It’s been an incredibly long time since I last blogged, but this month’s T-SQL Tuesday topic was so juicy, I had to throw down. This month’s event is being hosted by Jason Brimhall and is on the topic of risky bets in IT.
I’m sure I won’t have the best or most outrageous stories, but I do have some fun ones to share. These are all small anecdotes from different employers and consulting situations, and I am going to keep details as anonymous as I can to protect the innocent. In no particular order…
When I first became a DBA, I was tipped off that if SQL Server was having trouble, I could restart IIS to fix it.
Obviously I got better information.
In one completely virtualized environment, I eventually discovered that the underlying storage supporting all the VMs was a single RAID 0 configuration.
My memos and pleas went unheeded.
In a different virtualized environment, the sysadmin set up all the underlying storage in a RAID 6 configuration without asking for input from anyone else. At least we’ve got extra parity protection…
Pretty sure that RAID 6 is still chugging.
On one longer term contract, I was taking a look at database configurations. I discovered one that had a data file only 3MB, but its log file had grown to 65,000 times that size (roughly 190GB).
A pretty common, though egregious occurrence, of a database in FULL recovery without log backups. Backed up the log, shrunk it, put the database in SIMPLE recovery, got a coffee.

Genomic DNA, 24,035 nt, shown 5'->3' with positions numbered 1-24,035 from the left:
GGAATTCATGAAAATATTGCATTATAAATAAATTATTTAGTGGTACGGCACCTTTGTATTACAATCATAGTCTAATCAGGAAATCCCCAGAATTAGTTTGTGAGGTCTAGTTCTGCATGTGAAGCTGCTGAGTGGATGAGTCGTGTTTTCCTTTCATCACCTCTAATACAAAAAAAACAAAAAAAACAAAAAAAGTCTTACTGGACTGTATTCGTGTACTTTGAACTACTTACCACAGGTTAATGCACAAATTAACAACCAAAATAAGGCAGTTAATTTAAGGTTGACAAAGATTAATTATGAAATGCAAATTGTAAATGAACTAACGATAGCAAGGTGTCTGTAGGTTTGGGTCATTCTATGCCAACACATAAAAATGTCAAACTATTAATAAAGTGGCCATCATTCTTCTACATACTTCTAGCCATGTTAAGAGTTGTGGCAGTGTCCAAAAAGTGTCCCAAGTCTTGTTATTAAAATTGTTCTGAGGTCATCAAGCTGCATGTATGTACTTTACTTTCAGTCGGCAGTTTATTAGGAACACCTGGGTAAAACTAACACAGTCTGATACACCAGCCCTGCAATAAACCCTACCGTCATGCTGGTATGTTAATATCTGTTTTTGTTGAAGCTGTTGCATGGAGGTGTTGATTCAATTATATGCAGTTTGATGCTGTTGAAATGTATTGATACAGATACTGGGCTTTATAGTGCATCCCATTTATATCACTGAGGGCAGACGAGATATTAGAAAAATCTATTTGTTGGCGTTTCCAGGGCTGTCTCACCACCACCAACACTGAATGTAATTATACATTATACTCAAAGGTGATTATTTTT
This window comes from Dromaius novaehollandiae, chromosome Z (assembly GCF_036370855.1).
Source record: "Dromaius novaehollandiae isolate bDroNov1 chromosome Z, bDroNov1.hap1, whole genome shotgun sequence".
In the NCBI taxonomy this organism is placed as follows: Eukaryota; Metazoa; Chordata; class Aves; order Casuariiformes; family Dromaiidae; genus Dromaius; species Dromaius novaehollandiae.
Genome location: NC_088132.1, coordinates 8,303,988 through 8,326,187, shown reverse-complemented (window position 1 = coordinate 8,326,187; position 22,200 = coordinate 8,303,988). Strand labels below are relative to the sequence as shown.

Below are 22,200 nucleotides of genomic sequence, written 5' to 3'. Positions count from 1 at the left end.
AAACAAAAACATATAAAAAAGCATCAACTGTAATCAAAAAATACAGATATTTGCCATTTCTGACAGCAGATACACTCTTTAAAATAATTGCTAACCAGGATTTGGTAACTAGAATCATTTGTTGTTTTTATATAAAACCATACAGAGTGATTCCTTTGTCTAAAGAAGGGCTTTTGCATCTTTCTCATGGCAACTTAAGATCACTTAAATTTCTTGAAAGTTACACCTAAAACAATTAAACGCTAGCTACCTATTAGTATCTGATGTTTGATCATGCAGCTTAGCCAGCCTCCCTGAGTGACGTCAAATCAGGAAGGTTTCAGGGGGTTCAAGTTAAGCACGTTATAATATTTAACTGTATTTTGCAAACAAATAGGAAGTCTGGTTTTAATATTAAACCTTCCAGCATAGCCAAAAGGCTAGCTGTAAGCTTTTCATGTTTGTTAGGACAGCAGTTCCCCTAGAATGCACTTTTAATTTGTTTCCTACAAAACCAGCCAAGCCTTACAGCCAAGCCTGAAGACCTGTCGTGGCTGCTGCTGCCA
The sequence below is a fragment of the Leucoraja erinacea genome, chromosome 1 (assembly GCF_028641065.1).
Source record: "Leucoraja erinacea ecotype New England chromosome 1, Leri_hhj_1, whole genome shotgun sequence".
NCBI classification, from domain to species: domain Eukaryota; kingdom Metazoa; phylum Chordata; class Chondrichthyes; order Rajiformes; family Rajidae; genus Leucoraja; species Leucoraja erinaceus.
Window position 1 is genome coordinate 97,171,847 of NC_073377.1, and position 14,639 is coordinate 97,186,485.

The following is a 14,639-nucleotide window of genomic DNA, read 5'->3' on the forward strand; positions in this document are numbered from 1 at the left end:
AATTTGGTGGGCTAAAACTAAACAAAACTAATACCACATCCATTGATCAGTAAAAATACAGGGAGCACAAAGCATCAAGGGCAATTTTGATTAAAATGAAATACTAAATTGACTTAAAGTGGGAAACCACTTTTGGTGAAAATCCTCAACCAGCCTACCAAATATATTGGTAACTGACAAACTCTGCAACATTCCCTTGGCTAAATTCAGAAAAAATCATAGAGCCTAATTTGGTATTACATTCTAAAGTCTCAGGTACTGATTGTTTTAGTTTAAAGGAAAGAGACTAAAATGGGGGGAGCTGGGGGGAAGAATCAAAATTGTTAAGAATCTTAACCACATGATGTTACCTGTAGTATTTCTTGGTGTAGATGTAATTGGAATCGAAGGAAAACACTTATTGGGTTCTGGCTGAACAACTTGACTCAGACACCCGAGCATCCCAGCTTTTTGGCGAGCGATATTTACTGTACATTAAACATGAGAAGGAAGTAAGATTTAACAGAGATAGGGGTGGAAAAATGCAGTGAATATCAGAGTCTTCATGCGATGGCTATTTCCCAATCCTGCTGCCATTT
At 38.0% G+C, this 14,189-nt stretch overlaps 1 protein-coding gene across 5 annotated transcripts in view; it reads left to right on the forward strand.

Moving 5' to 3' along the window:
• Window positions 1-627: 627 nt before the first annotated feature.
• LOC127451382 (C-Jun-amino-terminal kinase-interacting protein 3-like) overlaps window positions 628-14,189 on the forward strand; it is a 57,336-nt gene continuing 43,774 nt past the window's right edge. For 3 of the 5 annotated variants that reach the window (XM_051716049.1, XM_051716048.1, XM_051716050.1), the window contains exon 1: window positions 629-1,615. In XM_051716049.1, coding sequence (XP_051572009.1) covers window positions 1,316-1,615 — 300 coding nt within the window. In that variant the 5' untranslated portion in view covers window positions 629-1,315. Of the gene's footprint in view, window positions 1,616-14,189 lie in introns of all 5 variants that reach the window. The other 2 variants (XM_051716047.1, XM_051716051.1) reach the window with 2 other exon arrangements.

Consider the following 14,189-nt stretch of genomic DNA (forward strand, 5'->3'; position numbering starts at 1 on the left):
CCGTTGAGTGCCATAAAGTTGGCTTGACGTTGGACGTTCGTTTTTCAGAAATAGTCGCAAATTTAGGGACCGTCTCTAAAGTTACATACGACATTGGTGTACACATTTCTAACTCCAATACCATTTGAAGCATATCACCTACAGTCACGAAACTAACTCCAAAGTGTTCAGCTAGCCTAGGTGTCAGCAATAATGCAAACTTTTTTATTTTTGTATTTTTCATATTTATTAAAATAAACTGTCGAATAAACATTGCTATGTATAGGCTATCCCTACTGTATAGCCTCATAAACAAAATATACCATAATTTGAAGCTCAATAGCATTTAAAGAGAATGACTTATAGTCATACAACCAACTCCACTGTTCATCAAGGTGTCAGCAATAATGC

I lied, I saved the best for last. I had to quit a job over this one.
I was working freelance when the owner of the company told me about a new project – an eCommerce site for equipment operation manuals. As I am given the files, I realize that the operation manuals in question belong to famous companies for products still in production. Manuals one could download from the internet freely via product support pages.
I mention this to the owner, but no changes are made to the project. I inform the owner that we can’t take on the project. The manuals are copyright to these corporations, and we cannot distribute the files – much less sell them – without permission from these corporations. The owner nods in understanding.
The following day, the owner mentions to me that the client does have letters of permission from all these corporations (well over 100 companies), and that the owner has seen them. I ask to see them, but the owner doesn’t actually have them on hand. I still can’t start on the project until I’ve seen the letters.
Nothing has moved forward in a few days’ time. The owner flat out inquired, “Are you serious that you won’t do this project?!”
Unphased, “Correct, I will not complete this project as it’s against the law.”
“But my lawyer says it’s fine,” the owner countered.
“And my lawyer says it’s illegal.”
“Well I can’t keep paying you if you won’t do this project,” the owner mentioned. An ultimatum.
“I understand,” I said. “I can finish out this week while you find someone else to take over.”
Thankfully I already had another job prospect that was just about to land at that point.
Those are my anecdotes! I hope you enjoyed them! Check out the other T-SQL Tuesday posts in the comments section of Jason’s blog!